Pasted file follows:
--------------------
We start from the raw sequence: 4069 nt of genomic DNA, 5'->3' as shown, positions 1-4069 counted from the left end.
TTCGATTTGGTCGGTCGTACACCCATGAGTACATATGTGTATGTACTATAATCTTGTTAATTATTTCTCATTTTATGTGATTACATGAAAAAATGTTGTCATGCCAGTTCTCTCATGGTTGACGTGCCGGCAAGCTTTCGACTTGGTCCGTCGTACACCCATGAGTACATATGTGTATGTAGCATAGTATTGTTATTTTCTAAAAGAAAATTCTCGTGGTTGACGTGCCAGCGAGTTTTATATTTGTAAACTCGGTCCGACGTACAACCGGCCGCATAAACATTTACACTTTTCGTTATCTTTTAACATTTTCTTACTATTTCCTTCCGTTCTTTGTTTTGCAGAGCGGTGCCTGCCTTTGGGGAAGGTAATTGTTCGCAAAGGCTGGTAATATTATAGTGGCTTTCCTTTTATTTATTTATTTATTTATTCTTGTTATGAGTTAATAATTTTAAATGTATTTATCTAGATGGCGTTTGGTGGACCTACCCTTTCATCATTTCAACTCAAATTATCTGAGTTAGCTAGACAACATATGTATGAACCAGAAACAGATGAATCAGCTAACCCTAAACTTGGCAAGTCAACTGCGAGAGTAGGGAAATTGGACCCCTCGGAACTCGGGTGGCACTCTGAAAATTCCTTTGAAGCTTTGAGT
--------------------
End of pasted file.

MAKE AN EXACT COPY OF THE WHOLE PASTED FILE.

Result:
We start from the raw sequence: 4069 nt of genomic DNA, 5'->3' as shown, positions 1-4069 counted from the left end.
TTCGATTTGGTCGGTCGTACACCCATGAGTACATATGTGTATGTACTATAATCTTGTTAATTATTTCTCATTTTATGTGATTACATGAAAAAATGTTGTCATGCCAGTTCTCTCATGGTTGACGTGCCGGCAAGCTTTCGACTTGGTCCGTCGTACACCCATGAGTACATATGTGTATGTAGCATAGTATTGTTATTTTCTAAAAGAAAATTCTCGTGGTTGACGTGCCAGCGAGTTTTATATTTGTAAACTCGGTCCGACGTACAACCGGCCGCATAAACATTTACACTTTTCGTTATCTTTTAACATTTTCTTACTATTTCCTTCCGTTCTTTGTTTTGCAGAGCGGTGCCTGCCTTTGGGGAAGGTAATTGTTCGCAAAGGCTGGTAATATTATAGTGGCTTTCCTTTTATTTATTTATTTATTTATTCTTGTTATGAGTTAATAATTTTAAATGTATTTATCTAGATGGCGTTTGGTGGACCTACCCTTTCATCATTTCAACTCAAATTATCTGAGTTAGCTAGACAACATATGTATGAACCAGAAACAGATGAATCAGCTAACCCTAAACTTGGCAAGTCAACTGCGAGAGTAGGGAAATTGGACCCCTCGGAACTCGGGTGGCACTCTGAAAATTCCTTTGAAGCTTTGAGT